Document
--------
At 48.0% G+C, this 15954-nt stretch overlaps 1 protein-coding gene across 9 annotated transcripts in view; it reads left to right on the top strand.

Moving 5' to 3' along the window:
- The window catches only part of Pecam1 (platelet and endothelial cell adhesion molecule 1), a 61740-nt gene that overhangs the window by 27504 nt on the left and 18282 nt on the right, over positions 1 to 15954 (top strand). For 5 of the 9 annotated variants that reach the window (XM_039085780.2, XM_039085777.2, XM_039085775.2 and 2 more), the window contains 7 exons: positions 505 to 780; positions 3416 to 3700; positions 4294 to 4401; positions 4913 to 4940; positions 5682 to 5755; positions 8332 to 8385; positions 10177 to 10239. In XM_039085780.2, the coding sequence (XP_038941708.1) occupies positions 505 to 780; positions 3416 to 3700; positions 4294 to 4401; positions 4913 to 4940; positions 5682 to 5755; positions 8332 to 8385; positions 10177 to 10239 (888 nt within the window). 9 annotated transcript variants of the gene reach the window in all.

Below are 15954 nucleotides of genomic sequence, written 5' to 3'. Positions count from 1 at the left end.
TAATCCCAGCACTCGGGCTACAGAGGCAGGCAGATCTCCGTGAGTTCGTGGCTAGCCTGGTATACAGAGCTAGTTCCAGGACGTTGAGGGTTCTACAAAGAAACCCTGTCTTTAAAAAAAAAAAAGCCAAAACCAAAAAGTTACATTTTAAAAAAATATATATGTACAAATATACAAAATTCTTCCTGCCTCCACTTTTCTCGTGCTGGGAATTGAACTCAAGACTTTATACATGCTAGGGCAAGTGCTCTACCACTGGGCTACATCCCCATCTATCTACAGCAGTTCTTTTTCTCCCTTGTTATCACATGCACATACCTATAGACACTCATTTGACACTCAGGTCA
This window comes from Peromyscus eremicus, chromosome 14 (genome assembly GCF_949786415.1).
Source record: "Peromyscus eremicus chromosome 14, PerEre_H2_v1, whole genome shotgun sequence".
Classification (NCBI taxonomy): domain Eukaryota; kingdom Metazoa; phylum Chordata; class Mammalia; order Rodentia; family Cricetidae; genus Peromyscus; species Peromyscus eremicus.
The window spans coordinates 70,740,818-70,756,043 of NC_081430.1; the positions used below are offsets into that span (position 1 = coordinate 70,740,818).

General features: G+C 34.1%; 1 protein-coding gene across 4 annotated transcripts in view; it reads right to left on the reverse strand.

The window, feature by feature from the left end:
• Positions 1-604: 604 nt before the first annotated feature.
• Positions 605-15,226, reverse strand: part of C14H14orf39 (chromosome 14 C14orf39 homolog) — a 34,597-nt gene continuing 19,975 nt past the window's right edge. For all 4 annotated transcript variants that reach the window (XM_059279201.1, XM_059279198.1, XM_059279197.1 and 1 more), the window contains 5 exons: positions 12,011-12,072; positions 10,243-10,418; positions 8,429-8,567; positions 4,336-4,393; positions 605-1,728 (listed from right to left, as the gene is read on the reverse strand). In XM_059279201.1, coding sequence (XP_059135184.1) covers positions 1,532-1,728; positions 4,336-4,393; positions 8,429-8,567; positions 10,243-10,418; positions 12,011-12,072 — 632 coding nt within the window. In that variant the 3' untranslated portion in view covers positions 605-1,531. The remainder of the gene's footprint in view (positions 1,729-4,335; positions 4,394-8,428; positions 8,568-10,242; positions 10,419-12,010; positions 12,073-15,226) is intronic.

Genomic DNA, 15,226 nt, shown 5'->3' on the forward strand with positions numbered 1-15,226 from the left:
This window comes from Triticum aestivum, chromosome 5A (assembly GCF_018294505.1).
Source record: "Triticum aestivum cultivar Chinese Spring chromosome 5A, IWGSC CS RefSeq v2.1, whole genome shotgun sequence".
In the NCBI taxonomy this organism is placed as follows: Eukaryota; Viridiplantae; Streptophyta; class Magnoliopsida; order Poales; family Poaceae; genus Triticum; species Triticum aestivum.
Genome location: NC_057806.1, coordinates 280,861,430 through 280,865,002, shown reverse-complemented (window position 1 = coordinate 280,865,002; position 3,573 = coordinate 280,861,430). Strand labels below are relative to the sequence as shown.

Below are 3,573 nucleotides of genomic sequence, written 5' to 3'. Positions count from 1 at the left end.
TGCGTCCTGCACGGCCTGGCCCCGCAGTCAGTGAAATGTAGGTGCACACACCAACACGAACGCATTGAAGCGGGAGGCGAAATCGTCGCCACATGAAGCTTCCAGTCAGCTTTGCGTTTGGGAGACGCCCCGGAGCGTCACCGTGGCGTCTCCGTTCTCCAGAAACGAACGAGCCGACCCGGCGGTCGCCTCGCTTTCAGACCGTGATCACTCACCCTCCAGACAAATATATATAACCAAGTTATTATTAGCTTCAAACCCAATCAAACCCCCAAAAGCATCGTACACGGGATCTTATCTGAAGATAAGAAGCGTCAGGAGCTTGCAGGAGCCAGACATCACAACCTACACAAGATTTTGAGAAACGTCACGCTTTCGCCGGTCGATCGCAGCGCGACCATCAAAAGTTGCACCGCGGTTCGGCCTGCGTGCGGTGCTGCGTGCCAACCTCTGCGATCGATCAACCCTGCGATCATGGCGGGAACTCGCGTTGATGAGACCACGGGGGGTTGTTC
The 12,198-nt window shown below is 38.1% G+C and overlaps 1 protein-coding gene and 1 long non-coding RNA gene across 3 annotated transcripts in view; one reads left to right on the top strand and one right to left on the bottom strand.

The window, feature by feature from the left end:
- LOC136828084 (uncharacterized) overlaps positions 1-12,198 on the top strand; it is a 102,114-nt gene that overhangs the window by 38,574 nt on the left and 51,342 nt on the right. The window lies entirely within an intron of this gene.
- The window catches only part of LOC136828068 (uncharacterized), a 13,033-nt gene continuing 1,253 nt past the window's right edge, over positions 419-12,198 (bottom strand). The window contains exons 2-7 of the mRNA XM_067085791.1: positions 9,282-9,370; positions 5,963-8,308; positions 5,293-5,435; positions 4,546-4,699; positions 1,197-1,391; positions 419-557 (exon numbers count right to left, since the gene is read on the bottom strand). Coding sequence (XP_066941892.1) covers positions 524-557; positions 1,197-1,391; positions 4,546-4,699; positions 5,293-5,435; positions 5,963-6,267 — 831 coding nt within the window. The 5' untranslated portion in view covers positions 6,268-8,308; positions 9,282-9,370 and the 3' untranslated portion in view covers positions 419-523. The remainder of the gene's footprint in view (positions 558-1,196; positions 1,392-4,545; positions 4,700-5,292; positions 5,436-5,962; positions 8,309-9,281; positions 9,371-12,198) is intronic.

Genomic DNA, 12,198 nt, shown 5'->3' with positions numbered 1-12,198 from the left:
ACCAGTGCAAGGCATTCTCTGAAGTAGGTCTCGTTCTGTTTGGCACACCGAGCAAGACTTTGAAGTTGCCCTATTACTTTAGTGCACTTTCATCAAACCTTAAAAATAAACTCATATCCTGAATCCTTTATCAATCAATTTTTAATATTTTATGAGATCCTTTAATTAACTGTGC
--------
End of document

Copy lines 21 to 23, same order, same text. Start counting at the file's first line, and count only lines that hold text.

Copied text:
The 12,198-nt window shown below is 38.1% G+C and overlaps 1 protein-coding gene and 1 long non-coding RNA gene across 3 annotated transcripts in view; one reads left to right on the top strand and one right to left on the bottom strand.

The window, feature by feature from the left end:
- LOC136828084 (uncharacterized) overlaps positions 1-12,198 on the top strand; it is a 102,114-nt gene that overhangs the window by 38,574 nt on the left and 51,342 nt on the right. The window lies entirely within an intron of this gene.